Overview of the Defend Trade Secrets Act

Trade secrets are an extremely valuable form of intellectual property. Because they are so closely guarded by companies, the exact value of many trade secrets will never be known. Part of every company’s intellectual property protection plan should be gaining familiarity with the various laws governing that intellectual property. One such federal law governing trade secrets that companies should be familiar with is the Defend Trade Secrets Act of 2016, 18 U.S.C. §1836, et seq. (“DTSA”).

The DTSA was signed into law by President Obama and became effective on May 11, 2016. The new law created a federal cause of action for trade secret infringement and provided for a suite of statutory remedies for trade secret misappropriation. Importantly, it provided the first single uniform cause of action for trade secret misappropriation across all states. By creating a federal cause of action, the DTSA has made it easier for litigants to establish federal jurisdiction and have their trade secret disputes resolved by the federal courts.

It has been estimated that the theft of trade secrets costs the U.S. economy between 1 and 3% of the U.S. GDP—which is between $180 billion to $540 billion annually. For many companies dedicated to maintaining the secrecy of their trade secrets, trade secret litigation has become an increasingly routine part of doing business. Unsurprisingly, trade secret litigation is more prevalent in certain industries, like technology, than in others. That does not mean though that other industries have not benefited from the passage of the DTSA.

Prior to enactment of the DTSA, civil trade secret misappropriation claims were exclusively a matter of state law. This meant that a company doing business in numerous states may have had more protection of its trade secrets in certain states than in others. The DTSA was passed with the express intent of creating a uniform body of federal trade secret misappropriation law while establishing jurisdiction for misappropriation claims in the federal courts.

To this end, the DTSA provides uniform definitions of the terms “trade secret” and “misappropriation.” A “trade secret” is defined as: “all forms and types of financial, business, scientific, technical, economic, or engineering information, including patterns, plans, compilations, program devices, formulas, designs, prototypes, methods, techniques, processes, procedures, programs, or codes, whether tangible or intangible, and whether or how stored, compiled, or memorialized physically, electronically, graphically, photographically, or in writing if (A) the owner thereof has taken reasonable measures to keep such information secret; and (B) the information derives independent economic value, actual or potential, from not being generally known to, and not being readily ascertainable through proper means by, another person who can obtain economic value from the disclosure or use of the information.” This definition is intentionally broad to protect a wide range of proprietary information.

Another benefit of the DTSA is the provision of various statutory damages and remedies. Section 1836(b)(3)(B) of the DTSA permits a successful party to obtain injunctive relief, monetary damages, and attorney’s fees. Section 1836(b)(3)(A)(i) permits an award of injunctive relief to prevent any actual or threatened misappropriation. However, injunctive relief may only be issued “based on evidence of threatened misappropriation and not merely on the information the person knows.” The reason for this is that injunctive relief under the DTSA is not meant to create a remedy for inevitable disclosure claims and or “prevent a person from entering into an employment relationship.”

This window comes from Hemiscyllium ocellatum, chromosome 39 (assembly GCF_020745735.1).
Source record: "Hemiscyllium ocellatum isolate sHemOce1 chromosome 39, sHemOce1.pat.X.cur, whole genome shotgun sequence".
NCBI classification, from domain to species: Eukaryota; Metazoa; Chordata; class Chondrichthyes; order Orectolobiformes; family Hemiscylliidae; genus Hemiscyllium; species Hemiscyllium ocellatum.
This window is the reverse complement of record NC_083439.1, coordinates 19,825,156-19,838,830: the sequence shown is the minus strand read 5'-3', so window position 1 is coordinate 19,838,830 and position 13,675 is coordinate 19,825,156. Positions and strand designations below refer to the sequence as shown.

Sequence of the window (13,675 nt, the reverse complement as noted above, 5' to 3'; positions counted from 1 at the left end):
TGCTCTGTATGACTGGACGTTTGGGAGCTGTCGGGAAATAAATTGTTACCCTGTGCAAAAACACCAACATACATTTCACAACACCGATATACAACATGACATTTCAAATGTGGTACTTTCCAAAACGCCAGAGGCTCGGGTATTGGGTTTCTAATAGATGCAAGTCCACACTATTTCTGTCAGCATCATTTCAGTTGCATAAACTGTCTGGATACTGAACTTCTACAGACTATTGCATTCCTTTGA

One of the most anticipated provisions of the DTSA was the creation of a seizure mechanism that may be employed, much like a preliminary injunction, prior to a formal finding of misappropriation. Under this mechanism a trade secret owner may file an ex parte application asking the court to “issue an order providing for the seizure of property necessary to prevent the propagation or dissemination of the trade secret that is the subject of the action.” A seizure order allows a company to prevent further use and dissemination of its trade secrets while the DTSA claims are being litigated. The DTSA provides that seizure orders may be issues only in “extraordinary circumstances” and must be followed by a seizure hearing where the party who obtained the seizure order has the burden of proof in establishing the facts underlying the order.

Legal liability for misappropriation and protection from it is an ever-evolving, highly fact-specific area of law. Trade secret attorneys for people accused of misappropriation, and attorneys for the commercial enterprises who need protection from misappropriation of trade secrets, must have extensive knowledge of federal and state trade secret law to defend or advance the rights of our clients. The trade secret attorneys at Lubin Austermuehle have over thirty years of experience defending and prosecuting trade secret misappropriation and restrictive covenant lawsuits and have cutting edge experience that has evolved with this ever-developing legal field. Our trade secret attorneys are committed to protecting our clients’ personal or commercial interests. Located in Chicago and Elmhurst, Illinois, we have won judgments or settlements for our clients in disputes or suits throughout the Chicago area. To arrange for a consultation with one of our attorneys, contact us online or call at our toll free number at 833-306-4933 or locally at 630-333-0333.

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